Wednesday, 26 January 2022


The Trent River near Courtenay, British Columbia is a hotbed of 85-million-year-old fossil fauna immortalized in stone. 

The bedrock of the Trent River has yielded both marine and terrestrial fossils. 

While you might just gloss over that tidbit of information with a casual nod, consider how unlikely this particular fossil site is. We find fossils of species that lived on the land just metres from those who lived in our ancient oceans — remarkable!

We have found a nearly complete terrestrial helochelydrid turtle, the bones of a juvenile elasmosaur marine reptile and the caudal vertebrae of a Hadrosauroid dinosaur who munched on plants, all within spitting distance of one another.

If you stroll along the Trent solo or as part of a guided tour through the Courtenay Museum, you can walk right up to the Hadrosaur site. It was here many years ago that Mike Trask (whose name may ring a bell as he found the first elasmosaur on the Puntledge River) found bones from a duck-bill dinosaur. Now in Alberta, the province just east of British Columbia, there are areas where if you throw a rock, you'll hit a duck-bill bone, but in British Columbia, they were unheard of. This was not just the first duck-billed dinosaur, it was also the first dinosaur found on Vancouver Island — ever.   

Let's park that little bit of goodness for now and hold your awe and applause for the bounty of the Trent and walk just a wee bit down from the hadrosaur site where you come to the greyish bedrock that looks so plain it seems hardly worth noting, but it was once the resting place of a fossil ratfish, one of the ocean's oddest fish.  

If you head a wee bit upriver, you come to the delineation zone marking the contact between the dark grey marine shales and mudstones of the Haslam Formation where they meet the sandstones of the Comox Formation.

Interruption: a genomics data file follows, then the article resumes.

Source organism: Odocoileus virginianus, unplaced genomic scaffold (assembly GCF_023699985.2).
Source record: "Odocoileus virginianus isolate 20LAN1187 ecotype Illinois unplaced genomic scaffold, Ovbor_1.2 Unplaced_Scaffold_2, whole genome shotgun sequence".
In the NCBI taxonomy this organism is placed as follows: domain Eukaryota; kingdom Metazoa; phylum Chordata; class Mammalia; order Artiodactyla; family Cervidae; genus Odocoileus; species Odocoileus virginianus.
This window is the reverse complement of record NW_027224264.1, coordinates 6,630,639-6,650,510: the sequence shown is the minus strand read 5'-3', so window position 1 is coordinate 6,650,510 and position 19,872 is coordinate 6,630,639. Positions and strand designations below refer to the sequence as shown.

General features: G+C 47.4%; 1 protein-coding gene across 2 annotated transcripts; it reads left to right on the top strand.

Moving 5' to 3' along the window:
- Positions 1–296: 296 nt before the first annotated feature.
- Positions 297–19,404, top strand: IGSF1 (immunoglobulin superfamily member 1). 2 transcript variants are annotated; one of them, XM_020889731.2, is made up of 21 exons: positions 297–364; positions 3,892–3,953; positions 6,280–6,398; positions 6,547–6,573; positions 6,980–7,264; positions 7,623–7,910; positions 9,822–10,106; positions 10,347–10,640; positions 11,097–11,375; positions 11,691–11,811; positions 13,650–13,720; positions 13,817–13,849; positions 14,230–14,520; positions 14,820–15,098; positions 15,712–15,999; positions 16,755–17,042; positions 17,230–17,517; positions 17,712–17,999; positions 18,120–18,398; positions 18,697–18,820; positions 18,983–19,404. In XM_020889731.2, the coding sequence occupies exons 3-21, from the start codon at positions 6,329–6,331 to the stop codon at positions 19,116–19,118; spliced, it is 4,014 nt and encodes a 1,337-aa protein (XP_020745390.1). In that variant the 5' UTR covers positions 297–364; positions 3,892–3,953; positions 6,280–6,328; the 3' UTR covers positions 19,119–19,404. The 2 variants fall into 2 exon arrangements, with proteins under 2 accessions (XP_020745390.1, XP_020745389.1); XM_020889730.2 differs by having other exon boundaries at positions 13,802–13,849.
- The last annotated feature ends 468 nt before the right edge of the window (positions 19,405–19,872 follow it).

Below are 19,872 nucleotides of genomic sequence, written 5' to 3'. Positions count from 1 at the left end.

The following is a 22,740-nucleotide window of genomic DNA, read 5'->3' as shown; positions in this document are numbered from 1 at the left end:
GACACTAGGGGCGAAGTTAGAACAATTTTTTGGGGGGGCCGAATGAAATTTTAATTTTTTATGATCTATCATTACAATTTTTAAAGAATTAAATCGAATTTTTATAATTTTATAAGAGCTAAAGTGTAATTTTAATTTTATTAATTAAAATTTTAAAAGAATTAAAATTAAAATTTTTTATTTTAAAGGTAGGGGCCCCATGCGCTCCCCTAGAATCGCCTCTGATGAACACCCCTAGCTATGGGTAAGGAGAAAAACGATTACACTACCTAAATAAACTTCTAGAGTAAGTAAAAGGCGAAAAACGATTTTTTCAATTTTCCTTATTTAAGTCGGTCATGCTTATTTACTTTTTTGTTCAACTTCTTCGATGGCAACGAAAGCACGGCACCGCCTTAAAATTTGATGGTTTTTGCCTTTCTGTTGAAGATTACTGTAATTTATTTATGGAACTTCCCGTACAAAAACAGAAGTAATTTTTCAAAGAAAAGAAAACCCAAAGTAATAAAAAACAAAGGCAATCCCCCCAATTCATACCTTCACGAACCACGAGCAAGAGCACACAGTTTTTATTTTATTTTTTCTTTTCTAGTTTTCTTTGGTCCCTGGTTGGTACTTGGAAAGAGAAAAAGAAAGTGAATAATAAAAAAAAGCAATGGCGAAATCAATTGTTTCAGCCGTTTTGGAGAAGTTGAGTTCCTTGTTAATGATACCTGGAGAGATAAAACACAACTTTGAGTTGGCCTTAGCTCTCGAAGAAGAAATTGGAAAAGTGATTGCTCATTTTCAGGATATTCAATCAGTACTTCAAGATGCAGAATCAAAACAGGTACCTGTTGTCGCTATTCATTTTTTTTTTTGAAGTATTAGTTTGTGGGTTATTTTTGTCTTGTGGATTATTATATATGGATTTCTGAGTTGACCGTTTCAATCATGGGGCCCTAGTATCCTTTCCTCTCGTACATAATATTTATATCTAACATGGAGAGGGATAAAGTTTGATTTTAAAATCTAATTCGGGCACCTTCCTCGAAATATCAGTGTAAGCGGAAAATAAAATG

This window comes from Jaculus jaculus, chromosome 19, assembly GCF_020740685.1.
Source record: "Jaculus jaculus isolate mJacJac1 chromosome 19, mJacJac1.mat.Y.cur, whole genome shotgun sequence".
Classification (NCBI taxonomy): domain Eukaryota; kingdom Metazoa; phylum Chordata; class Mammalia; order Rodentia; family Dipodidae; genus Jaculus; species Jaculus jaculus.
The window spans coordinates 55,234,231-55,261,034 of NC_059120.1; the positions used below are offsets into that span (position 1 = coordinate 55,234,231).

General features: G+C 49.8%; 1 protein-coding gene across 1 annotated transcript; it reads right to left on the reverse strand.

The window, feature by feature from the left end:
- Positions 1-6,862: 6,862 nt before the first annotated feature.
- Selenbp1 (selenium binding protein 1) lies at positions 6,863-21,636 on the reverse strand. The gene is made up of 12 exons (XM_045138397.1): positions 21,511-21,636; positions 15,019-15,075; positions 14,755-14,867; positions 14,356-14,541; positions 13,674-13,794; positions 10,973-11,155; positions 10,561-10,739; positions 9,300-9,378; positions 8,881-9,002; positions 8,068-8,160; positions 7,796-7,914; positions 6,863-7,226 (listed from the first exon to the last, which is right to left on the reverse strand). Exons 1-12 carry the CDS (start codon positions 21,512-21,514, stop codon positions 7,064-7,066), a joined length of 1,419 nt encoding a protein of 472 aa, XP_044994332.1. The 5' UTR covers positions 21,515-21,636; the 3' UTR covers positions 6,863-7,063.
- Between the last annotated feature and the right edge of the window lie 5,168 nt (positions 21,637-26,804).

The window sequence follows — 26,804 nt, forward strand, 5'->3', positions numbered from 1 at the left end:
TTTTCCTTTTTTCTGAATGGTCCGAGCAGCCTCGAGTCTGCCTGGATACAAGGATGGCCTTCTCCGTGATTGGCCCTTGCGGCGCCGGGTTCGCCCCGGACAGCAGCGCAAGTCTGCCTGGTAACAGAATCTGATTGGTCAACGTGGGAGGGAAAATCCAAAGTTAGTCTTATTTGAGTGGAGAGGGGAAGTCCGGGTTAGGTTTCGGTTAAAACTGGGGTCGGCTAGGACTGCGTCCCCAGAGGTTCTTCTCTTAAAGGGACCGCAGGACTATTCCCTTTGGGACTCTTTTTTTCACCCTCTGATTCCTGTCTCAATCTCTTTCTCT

Fossilized material in the Comox sandstones is less abundant but still well worth a look. If you look closely you begin to see fossilized wood and identifiable fossil plant material. So, hadrosaur, terrestrial, ratfish, marine, then terrestrial plant material. This river just keeps on giving.

Further upstream, there is a small tributary, Idle Creek, where you can find more of this terrestrial material in the sandy shales. A little further up the river, you see more identifiable fossil plants beneath your feet and jungle-like, overgrown snarly trees all around you.

Mesopuzosia sp.; Collection of Rick Ross
If you started your journey at the Trent River Falls and walked west, you pass the infamous Ammonite Alley, where you can find Mesopuzosia sp. and Kitchinites sp. of the Upper Cretaceous (Santonian), Haslam Formation. 

I have included one of the yummy, chocolate coloured Mesopuzosia sp. ammonite found, prepped and photographed by the deeply awesome Rick Ross of the Vancouver Island Palaeontological Society for you to enjoy. 

You are now in the Polytychoceras vancouverense zone. Continuing west, we reach the first of two fossil turtle sites on the river — one terrestrial and one marine. I thought I would share a bit about the terrestrial turtle found here as it is one of my favourite discoveries — after the excitement of the elasmosaur excavated last summer.